This new way of life has been our life for the last four years. Some shifts have happened. Theresa was born. Robert does make a little money now, writing freelance. God willing, he will be ordained as a deacon in 2017.

The answers we found to the questions, ‘why are we here’ and ‘what is our money for’, have not been permanently answered. Those questions will come up again. But for now, we have been given the grace to respond to what we believe is God’s call on us.

Letter to My Sons

By Rose Feerick

My dear beloved sons,

You are receiving an incredible gift. 

The gift is of money.  And it is more than that.  It is also a gift of spirit.  As I hope you have learned by now, money communicates a certain spirit.  Some-times that spirit is clutching, tight, fearful, or greedy.  Sometimes it is opened wide and filled with love – like your eyes when you are making music or playing on the beach.  Often there is a little bit of both.  The primary intention that I hope you can feel comes with this gift of money is love – for you and for the world you live in.   As I invite you to join me in stewarding this gift, I want you to understand a bit about its history.

When you were little, your grandparents put aside a small amount of money for each of you.  This money was meant to be a seed that would grow into a larger amount that could help with the expenses of a college education. As such, it was an expression of your grandparents’ love and care for you. 

As you know, your grandparents both have a deep generosity at the heart of who they are.  Since you are now receiving an expression of that, I want you to understand the roots of their commitment to sharing.

Your grandfather grew up as the eldest son of Irish immigrants.  His family placed a high value on caring for other members of the family.  If one member was able to be financially successful – as Grandad was – it was understood that he had a moral obligation to share with those who were in need within the family, within the community, and within the world.  Your grandfather has taken these obligations seriously and has done his best to share the resources he has had access to widely, especially with the church and the private Catholic institutions that educated him. 

Your grandmother was also the descendent of Irish immigrants.  Her father’s mother grew up in Donegal.  Her mother’s mother in County Cork.   Nana’s paternal grandfather descended from a family that may have been in the US as early as the Mayflower.  Her maternal grandfather was Swiss. Nana’s parents lived through the Great Depression and experienced much of the financial hardship of that time.  Out of that experience her family came to value thrift and saving.  Nana also grew up on land that was her grandfather’s farm, part of which makes up the great lawn of the house where we gather for family reunions each summer.  Nana’s family was not wealthy when she was growing up – but they had enough.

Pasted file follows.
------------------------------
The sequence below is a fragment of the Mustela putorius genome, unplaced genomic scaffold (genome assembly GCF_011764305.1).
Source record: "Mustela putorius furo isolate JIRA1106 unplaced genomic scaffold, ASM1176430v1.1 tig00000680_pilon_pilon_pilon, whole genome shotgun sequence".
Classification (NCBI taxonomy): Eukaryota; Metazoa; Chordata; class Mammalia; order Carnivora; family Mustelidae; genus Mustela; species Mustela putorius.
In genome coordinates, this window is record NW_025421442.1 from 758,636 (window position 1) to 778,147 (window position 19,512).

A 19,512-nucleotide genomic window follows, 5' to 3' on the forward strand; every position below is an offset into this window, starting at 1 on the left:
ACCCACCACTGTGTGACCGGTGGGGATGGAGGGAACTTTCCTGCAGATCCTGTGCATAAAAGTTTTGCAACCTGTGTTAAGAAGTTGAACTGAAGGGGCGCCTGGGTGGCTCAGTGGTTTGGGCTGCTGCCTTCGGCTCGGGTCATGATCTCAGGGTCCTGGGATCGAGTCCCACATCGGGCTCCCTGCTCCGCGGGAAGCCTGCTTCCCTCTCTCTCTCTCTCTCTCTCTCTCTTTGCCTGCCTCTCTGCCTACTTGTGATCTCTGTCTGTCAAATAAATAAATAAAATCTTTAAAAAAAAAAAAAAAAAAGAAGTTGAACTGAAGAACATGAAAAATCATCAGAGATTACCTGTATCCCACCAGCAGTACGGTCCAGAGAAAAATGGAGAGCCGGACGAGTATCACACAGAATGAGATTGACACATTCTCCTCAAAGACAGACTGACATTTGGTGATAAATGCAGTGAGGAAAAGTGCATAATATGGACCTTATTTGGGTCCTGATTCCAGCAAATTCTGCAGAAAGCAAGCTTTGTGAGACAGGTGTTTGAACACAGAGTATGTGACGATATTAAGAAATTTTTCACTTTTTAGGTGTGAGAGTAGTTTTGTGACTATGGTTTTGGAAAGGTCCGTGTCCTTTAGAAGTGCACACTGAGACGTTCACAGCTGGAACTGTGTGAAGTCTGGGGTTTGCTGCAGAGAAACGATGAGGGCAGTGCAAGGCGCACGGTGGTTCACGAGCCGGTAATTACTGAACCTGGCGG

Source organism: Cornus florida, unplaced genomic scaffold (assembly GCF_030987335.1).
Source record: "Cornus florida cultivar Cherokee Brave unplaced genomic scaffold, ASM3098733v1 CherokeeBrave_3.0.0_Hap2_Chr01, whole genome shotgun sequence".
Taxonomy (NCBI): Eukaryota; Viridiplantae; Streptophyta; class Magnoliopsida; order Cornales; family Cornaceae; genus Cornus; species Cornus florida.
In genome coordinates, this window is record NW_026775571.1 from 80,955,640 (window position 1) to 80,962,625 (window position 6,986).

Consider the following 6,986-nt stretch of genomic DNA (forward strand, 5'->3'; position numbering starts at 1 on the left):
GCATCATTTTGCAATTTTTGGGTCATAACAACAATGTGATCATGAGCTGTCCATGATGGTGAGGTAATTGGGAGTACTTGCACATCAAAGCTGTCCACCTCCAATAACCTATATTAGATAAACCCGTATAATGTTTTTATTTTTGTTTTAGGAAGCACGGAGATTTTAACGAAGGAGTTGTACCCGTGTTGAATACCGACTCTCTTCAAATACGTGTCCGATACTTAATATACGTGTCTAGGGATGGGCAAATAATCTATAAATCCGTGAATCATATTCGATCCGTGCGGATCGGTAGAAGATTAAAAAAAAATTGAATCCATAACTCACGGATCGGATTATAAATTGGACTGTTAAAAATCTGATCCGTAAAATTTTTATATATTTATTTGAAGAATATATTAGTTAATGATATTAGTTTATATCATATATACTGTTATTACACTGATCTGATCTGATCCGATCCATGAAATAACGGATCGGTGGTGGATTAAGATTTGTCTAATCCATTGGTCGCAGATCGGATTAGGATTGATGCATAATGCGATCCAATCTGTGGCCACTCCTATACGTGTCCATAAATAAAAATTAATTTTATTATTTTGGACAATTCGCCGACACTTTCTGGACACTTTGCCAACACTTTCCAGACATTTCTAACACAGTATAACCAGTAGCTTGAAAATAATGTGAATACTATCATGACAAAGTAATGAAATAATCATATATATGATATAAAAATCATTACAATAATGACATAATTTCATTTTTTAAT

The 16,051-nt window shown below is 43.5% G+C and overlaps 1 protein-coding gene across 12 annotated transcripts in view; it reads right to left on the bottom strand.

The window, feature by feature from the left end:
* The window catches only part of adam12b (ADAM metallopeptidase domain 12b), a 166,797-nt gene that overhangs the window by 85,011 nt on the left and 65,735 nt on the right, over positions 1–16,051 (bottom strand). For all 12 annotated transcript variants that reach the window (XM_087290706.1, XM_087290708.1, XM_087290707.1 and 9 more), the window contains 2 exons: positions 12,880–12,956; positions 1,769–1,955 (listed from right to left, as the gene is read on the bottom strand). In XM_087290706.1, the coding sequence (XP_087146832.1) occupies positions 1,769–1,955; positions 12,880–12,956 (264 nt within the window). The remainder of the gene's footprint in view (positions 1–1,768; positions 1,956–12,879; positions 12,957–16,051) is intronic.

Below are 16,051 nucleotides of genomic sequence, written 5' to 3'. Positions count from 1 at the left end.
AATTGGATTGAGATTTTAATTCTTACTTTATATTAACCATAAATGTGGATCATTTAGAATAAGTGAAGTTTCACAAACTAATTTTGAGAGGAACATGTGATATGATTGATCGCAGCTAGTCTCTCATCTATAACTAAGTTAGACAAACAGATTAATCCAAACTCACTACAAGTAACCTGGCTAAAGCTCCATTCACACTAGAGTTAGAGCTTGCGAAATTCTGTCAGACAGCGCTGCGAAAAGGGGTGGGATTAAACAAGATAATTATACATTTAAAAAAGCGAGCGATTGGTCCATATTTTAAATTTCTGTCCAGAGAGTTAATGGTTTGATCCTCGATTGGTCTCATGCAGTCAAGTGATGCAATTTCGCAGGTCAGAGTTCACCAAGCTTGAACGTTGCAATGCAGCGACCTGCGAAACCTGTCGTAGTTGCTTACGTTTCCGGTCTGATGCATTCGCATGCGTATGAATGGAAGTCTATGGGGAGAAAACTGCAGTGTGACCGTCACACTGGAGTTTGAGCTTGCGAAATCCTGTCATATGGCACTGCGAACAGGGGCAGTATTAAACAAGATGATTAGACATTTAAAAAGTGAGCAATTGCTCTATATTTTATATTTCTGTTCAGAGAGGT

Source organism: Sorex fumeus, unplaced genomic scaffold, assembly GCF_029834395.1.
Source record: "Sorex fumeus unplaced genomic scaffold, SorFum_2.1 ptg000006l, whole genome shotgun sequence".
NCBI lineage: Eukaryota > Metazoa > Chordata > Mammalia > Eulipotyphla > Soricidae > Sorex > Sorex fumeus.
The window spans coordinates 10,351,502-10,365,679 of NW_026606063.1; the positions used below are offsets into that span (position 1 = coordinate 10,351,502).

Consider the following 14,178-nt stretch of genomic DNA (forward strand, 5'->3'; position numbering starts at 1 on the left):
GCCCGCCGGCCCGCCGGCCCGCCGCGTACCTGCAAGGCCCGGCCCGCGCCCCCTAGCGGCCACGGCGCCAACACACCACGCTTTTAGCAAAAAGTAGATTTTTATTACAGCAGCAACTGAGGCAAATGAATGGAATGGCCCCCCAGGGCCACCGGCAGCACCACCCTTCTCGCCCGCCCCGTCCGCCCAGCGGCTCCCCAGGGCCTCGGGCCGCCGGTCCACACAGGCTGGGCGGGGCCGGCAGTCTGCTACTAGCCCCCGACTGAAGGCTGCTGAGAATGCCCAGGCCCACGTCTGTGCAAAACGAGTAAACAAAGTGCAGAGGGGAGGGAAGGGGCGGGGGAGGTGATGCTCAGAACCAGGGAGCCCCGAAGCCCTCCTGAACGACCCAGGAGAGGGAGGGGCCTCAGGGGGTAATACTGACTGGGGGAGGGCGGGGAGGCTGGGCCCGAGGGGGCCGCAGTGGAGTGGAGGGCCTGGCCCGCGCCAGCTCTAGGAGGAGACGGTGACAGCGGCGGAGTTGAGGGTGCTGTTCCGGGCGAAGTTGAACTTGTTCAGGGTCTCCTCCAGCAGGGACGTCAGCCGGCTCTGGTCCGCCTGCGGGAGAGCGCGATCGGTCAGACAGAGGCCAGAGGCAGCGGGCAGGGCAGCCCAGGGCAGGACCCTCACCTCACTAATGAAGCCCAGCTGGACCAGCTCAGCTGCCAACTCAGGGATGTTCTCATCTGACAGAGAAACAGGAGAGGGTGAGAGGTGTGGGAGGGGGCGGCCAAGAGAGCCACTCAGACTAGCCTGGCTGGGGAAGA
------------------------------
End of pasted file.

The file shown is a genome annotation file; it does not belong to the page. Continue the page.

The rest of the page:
They were also devout Catholics.  For Nana, being Christian meant that she had a responsibility to care for people who were struggling financially. She has always done that in ways that were full of heart.  I remember well the Thanksgiving Food Drives at our school.  Nana never sent us in with one or two cans.  Our family showed up with a station wagon full of groceries!

The savings that your grandparents set aside for you are an expression of their generosity that was formed by their families and religious faith. 

In addition to the money saved by your grandparents, a friend of mine with whom I was in community also set aside some money for your college education.  At the time, our family was in the divorce transition and it was not clear how things would land financially.  Taking seriously the role of community in caring for children, she decided to put aside a small amount of money each month that she imagined might someday cover the cost of college books.   She invested that money with a community development credit union.

A few years later, when our family was in a better place, she and I decided to share that money with a child whose family did not have access to any financial resources.  Even though those funds are no longer in your college savings, I want you to know about what she did.  First, I want you to see how you have been held and cared for by spiritual community.  My friend’s support — along with others in that community — provided a very real web that allowed our family to move through a difficult time.  Second, her passion for community development financial institutions inspired me to learn more about them.  A good portion of your savings is still invested at the credit union into which she deposited money for you.

I have also saved some money for your education from my income so I want to share a bit about how I look at money. 

Though I grew up with the privileges that come with the culture of wealth (education, health care, vacations, security), from the time I was a young child I have been aware that not everyone has those privileges.  That has always struck me as unfair.  As a young adult, I worked with people who are economically poor in this country.  I also traveled to Haiti to try to understand what was happening globally.  Those experiences led me to see that there is something very wrong with the economic system in which we live. The fact that some people struggle to survive while others have far more than enough is a painful reality that is hard for my heart to hold.